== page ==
There will be a food truck, The Shack, available for people to get something to eat.

The amphitheater opened on June 19 to an open mic concert featuring local bands and musicians.

The venue will host a scaled-down “Albion Summer Festival 6.5” musical festival on Aug. 28 from 11 a.m. to 4 p.m.

State legislators tour downtown Albion to see impact of Main Street grant

Photos by Tom Rivers: Natasha Wasuck, co-owner of The Lockstone, gives State Sen. Robert Ortt and Assemblyman Steve Hawley a tour of the wedding and events center. Wasuck and her husband, John Hernandez, have turned a former auto repair site into a destination site for Albion that also includes Tinsel, an ice cream shop.

By Tom Rivers, Editor Posted 27 July 2021 at 11:24 am

ALBION – State Sen. Robert Ortt and Assemblyman Steve Hawley recently toured downtown Albion, including four of businesses that will be receiving part of a Main Street grant to help upgrade their historic buildings.

Albion was approved for $311,079 and that was divvied up among 10 property owners for building improvement projects. The grants will fund up to 75 percent of the projects, which need to be approved by the State Historic Preservation Office.

The state allowed a maximum award of $50,000 per building owner for non-residential projects with residential projects eligible for up to $100,000.

Assemblyman Hawley takes a photo with his phone while in the Pratt Opera House on the third floor. A state grant will help with some restorative work at the site.

Albion’s Main Street grant is for $388,192 total and that includes $311,079 for building renovations, $47,613 for streetscape improvements, $25,000 for administration and $4,500 for architecture, engineering and environmental costs. The property owners have until December 2022 to complete the projects as part of the grant.

Hawley and Ortt were given tours of projects planned for The Lockstone, the Pratt Opera House, apartments above the Hustl House (former Albion Fitness Center) and Krantz Furniture.

Ortt praised the property owners for their investment and commitment to Albion’s downtown. He and Hawley both said they are pleased to see state funds going to small-town business owners.

State Assemblyman Steve Hawley, left, and State Sen. Robert Ortt tour The Lockstone, which has been turned into a wedding and events center. A state grant will help the owners make additional improvements to the building.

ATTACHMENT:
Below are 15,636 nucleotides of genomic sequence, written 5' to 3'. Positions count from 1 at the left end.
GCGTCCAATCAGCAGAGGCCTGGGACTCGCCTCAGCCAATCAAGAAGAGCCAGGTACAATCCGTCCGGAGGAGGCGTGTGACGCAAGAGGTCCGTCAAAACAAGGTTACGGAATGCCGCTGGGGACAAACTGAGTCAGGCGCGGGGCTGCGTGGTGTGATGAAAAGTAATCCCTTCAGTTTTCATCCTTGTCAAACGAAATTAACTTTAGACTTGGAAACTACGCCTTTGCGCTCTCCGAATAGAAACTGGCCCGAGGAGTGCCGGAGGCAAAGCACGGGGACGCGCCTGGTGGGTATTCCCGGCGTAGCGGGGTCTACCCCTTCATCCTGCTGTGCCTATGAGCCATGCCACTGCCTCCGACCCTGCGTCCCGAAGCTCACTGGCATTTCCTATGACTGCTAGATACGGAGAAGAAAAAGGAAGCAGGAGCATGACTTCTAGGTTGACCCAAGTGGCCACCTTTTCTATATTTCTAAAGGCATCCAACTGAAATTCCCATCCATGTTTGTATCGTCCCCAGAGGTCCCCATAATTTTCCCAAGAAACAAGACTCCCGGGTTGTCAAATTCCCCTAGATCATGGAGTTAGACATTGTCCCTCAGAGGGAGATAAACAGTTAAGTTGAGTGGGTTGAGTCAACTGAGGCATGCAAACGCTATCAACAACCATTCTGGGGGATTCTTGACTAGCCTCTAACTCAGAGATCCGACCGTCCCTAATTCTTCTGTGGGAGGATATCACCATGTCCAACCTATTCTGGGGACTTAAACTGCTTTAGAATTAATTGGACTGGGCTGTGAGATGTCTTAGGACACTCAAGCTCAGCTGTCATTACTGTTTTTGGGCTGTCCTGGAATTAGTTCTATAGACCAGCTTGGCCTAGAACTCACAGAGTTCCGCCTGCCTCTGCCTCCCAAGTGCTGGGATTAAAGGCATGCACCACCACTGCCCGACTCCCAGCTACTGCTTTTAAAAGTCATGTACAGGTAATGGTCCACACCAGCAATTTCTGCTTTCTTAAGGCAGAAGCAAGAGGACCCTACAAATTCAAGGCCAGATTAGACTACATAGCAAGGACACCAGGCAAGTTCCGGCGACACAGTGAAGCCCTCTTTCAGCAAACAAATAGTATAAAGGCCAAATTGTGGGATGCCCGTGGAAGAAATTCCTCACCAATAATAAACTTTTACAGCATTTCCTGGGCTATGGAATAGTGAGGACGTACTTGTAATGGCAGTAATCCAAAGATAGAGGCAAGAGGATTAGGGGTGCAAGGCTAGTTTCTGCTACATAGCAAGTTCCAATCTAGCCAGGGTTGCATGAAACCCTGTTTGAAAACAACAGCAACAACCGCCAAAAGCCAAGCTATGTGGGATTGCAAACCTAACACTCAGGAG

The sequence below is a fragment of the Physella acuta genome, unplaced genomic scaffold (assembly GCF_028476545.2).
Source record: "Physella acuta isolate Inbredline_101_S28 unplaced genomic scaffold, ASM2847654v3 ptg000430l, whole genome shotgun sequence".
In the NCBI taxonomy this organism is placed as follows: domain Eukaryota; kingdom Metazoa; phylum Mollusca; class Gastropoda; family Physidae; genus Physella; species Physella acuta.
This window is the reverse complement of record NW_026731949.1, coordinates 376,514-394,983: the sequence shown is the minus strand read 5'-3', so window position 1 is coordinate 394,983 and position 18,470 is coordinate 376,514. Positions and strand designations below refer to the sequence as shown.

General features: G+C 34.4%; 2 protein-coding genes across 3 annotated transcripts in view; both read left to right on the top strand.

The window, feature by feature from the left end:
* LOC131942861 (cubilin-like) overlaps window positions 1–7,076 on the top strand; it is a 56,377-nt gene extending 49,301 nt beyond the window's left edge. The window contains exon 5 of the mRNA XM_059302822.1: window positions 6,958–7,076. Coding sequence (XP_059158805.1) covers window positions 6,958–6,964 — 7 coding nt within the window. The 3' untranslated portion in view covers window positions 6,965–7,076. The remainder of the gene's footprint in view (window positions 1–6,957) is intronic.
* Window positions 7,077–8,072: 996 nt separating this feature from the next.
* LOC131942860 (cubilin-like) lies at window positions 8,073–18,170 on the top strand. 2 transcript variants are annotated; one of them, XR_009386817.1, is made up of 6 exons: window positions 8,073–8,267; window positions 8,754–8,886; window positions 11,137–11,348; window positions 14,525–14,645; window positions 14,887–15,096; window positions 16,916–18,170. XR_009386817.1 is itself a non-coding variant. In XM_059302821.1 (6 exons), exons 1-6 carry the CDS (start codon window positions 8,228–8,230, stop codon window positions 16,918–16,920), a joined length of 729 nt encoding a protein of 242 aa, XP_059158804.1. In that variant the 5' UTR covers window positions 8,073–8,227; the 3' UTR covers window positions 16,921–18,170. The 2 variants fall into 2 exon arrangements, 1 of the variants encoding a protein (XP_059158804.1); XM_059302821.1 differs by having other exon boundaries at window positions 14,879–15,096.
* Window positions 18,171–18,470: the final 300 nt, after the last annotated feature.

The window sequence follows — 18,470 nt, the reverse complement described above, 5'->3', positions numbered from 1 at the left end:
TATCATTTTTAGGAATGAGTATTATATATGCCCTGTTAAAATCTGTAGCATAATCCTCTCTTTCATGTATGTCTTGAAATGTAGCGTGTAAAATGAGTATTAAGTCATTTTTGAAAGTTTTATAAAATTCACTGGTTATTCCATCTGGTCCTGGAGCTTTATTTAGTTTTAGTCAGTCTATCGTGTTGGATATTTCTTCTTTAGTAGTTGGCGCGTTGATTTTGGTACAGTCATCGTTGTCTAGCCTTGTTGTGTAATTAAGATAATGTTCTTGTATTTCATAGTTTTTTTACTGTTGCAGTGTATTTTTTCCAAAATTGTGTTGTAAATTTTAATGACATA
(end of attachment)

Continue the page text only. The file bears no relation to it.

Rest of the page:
The grants include:

  • The Lockstone – owned by John Hernandez and Natasha Wasuck at 160 North Main St., approved for $18,750 towards replacing a soffit, repairing masonry, putting in new front doors, commercial heaters and a mural.
  • Morrison Realty – owned by James Theodorakos at 132 North Main St., approved for $21,017 towards new flooring on the first floor, waiting the exterior and front trim repairs.
  • Krantz Furniture – Linda Smith, owner at 129-131 North Main St., approved for $64,776 to scrape and repoint brick, prime and paint the exterior, put in four commercial double doors, replace front stairs to upstairs apartment, replace windows, upgrade drywall and paint apartments, upgrade electric and plumbing.
  • Day and Day Building – Michael Bonafede and Judith Koehler, owner of 114-116 North Main St., approved for $36,880 for the site that includes the Downtown Browsery, Albion Bible Baptist Church, and the historic Grand Army of the Republic post. The work includes second floor renovation including reattaching the historic plaster medallions in the GAR room, restoring floors, installing a HVAC system. With the building, Bonafede and Koehler want to install steps and improve egress to the third floor door, weatherize east and west windows, construct protective railings around stairway, lighting, re-coat roof, repair and paint the fire escape, complete third floor bathroom, seal and preserve the historic plank west wall.


Michael Bonafede shows State Sen. Rob Ortt the GAR (Grand Army of the Republic) Room  in the Day and Day Building. Bonafede wants to reattach the historic plaster medallions in the GAR room, restore the floors and install a HVAC system.

  • Pratt Opera House – Michael Bonafede and Judith Koehler, owner of 118-120 North Main St., approved for $23,830 for the site that includes the Downtown Browsery, Bookery, Kylie’s Salon, Red Check Rustic, pottery studio and a bakery office. The funding will go towards recoating the roof, repairing east parapet east wall, re-installing vintage signage at ticket booth, new rear door, new entrance awning, repairing north brick wall, opera house stage renovations, refurbishing six arch-top decorative windows with stained glass.
  • Hair Fantasy – Corey and Marilyn Black, owners at 55-57-59 North Main St., approved for $11,250 to repoint and replace brick as needed, and repaint window frames.